Great Lakeland 3 Day 2019

This was the deferred entry from last year. It was use it or lose it.

The start location was Pooley Bridge. Well fancy that! No coincidence that when TLoB wanted company for a recce of his JNC a month or so back TF was more than happy to oblige!

I should point out that there are no prizes at stake for the GL3D, just the opportunity of 3 linear routes round the Lakes, with someone carting the the heavy stuff round for you. You have 3 routes of difficulty, Expert, Wainwright or Cafe.

First glance at the map on the Friday night and the first shocker, the overnight camp for day 1 and day 2 was in the same place. Apparently this had happened the previous year for the 20th anniversary event and had proved very popular.

2nd shocker, the Cafe class looked a little short compared to what I'd been doing recently, especially as having recently acquired pair of secret weapons. Yep, I've gone all European and got these



Distance FLZ Trekking Poles - Women'sDistance FLZ Trekking Poles - Women's
Purchased with my ultra event in mind (1st June 2019), I've had them since just before Easter. I've definitely got the hang of them on the ups, some downs they're a bit more of a hindrance, but on the whole I'm quite taken with them.

So back to which course to do. Expert - way to long, Cafe too short unless you added extra summits, so Wainwright it was.

Day 1
Start Pooley Bridge with a route that took you to the following summits Kidsty Pike, Stoney Cove Pike, Red Screes, Hart Crag and down into Patterdale with a finish in the Grisedale Valley 23.7m /5800ft 8:23hrs


Day 2

Start Patterdale and visits to the following summits Gavel Pike, Helvellyn, Stybarrow Dodd, Hart Side, Gowbarrow and Glenridding Dodd and back to Patterdale. 22.4m / 6500ft 8:42hrs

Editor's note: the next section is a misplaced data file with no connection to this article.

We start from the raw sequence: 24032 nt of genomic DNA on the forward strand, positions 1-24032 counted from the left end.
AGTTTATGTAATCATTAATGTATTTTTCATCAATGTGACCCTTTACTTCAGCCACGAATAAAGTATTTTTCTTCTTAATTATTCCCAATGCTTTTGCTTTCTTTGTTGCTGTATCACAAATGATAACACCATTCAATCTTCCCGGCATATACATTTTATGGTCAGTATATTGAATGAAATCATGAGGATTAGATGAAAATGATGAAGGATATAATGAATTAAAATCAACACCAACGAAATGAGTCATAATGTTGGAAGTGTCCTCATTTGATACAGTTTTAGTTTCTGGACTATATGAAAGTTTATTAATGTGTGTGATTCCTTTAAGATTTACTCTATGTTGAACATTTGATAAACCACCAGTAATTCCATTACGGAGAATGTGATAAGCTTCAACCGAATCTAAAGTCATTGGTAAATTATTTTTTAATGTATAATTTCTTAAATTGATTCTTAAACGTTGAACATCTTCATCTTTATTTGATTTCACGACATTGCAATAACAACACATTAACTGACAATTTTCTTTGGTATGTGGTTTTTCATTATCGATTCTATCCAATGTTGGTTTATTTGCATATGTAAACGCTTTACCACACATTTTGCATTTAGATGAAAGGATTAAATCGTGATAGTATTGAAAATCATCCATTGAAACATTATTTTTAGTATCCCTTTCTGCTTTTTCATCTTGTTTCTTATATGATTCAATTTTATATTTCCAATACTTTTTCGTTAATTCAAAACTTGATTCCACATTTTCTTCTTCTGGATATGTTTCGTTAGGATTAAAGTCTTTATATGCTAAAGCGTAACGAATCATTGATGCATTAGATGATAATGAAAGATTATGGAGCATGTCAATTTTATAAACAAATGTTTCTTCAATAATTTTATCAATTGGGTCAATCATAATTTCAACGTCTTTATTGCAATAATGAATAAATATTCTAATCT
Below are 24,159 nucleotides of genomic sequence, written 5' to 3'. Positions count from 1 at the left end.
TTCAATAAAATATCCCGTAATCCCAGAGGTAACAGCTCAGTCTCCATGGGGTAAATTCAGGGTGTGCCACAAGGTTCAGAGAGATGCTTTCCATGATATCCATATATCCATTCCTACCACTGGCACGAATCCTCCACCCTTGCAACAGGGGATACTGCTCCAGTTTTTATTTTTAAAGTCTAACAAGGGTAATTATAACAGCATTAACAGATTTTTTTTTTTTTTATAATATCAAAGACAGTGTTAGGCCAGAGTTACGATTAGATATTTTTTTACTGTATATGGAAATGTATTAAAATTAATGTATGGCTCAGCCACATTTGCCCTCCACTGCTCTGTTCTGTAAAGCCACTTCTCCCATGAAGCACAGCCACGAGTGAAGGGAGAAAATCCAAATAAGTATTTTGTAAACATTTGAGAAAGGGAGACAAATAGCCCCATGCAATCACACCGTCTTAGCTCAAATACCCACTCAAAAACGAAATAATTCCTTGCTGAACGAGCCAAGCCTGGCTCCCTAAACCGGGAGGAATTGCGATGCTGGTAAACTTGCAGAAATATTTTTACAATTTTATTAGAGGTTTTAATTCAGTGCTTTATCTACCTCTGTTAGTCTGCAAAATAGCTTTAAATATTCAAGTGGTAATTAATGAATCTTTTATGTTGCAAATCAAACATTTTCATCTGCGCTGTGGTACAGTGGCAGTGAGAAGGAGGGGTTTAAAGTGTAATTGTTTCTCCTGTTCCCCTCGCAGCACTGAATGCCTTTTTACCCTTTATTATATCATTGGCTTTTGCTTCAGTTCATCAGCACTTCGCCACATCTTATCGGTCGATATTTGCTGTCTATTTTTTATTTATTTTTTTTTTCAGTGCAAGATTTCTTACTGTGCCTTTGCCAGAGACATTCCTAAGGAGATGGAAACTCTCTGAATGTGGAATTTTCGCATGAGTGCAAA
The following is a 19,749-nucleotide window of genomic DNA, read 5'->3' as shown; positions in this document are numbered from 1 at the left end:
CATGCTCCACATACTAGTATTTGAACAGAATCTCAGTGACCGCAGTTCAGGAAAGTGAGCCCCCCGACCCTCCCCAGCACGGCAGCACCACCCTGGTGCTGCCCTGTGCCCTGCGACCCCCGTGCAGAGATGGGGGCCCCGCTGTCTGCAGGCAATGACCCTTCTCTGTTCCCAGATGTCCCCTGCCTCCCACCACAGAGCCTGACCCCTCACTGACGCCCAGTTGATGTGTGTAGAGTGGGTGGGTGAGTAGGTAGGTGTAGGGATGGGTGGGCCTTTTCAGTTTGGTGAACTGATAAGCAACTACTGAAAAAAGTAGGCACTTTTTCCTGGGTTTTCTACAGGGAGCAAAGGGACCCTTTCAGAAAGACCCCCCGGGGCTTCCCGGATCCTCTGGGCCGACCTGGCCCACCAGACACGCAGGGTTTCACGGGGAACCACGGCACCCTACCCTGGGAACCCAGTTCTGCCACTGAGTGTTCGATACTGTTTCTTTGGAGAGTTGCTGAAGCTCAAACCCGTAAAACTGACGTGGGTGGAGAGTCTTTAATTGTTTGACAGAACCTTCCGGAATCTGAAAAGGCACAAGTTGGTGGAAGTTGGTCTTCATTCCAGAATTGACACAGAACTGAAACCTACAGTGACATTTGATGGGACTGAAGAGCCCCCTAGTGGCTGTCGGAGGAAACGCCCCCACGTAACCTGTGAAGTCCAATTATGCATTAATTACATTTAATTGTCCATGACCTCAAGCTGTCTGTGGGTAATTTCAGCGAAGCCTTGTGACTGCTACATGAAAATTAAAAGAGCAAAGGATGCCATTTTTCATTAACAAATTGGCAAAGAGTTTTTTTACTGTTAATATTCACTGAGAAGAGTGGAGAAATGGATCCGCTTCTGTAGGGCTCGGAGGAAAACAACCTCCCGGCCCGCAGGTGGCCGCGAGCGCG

Day 3

Start Patterdale and visits to Place Fell, Brock Crag, Beda Head, Hallin Fell, Bonscale and back to Pooley Bridge 16.7m /4500ft 6:08hrs


It was a bit chilly, but fabulously clear views all three days. A couple of new paths (to me) discovered, in particular the descent down to Grisdale Tarn from St Sunday Crag, the run along Watermillock Common, and the trod to Brock Crag along west side of Angle Tarn. A couple I don't intend to repeat again any time soon, - Glenridding Dodd from the A592, or Bonscale fell from Howtown, proper sting in the tails!

First back on Wainwright did, 5:15hrs, 5:22hrs and 3:43hrs, last back did 10:03hrs, 11:41hrs and 7:29hrs all results can be found here http://www.greatlakeland3day.com/results/2019-results/

TF

Thursday, May 02, 2019

The 'Seventh' Pass - 11th May '19

We now have four takers for this outing so, a car load. However, we can squeeze in a fifth participant providing they qualify as a 'little one'.

It would be good if a second car load could be recruited, we'd just need to agree a rendezvous in Borrowdale.

Tuesday, April 30, 2019

yjfdbhgua...

...and went on to finish Sunday's Blackpool Marathon.

But this was no ordinary fall, this was an M&S fall. (M&S = mutilation and scarring)

 Yes, with less than 10k to go, YJ took one of his signature falls and was soon surrounded by sympathetic bystanders. The paramedic estate car was summoned and he was assessed to decide his fitness to continue. Despite a gash to his forehead, which he was told "will need a stitch" and on the proviso that after finishing he went straight to A&E, he was indeed allowed to continue.

He subsequently did finish, after losing 15 minutes for this roadside assistance. He was a little further down the field than he had hoped, placing 419th out of 493 finishers, in a time of 5:10. He was the oldest finisher.

The race was 'won' in a time of 2:44 by wheelchair athlete Steve Hughes with the first conventionally powered runner, Ugis Datavs of Wesham second in a time of 2:48. First lady was Sally Wallace in a time of 3:18.

Image may contain: 1 person


Ugis Datavs - yes, that's his real name.

YJ subsequently reported back to his nearest and dearest and then to A&E at Preston Royal, where his head wound was mended, not with vinegar and brown paper, but with the modern equivalent - superglue, and his pinkie was splinted using his index finger.

The following day, Monday 29th April, he reports that he is feeling a little bit sore, but nothing that a few days rest (you must be joking) can't put right.

Well done, John, your exploits compare well with those of Hayley Carruthers.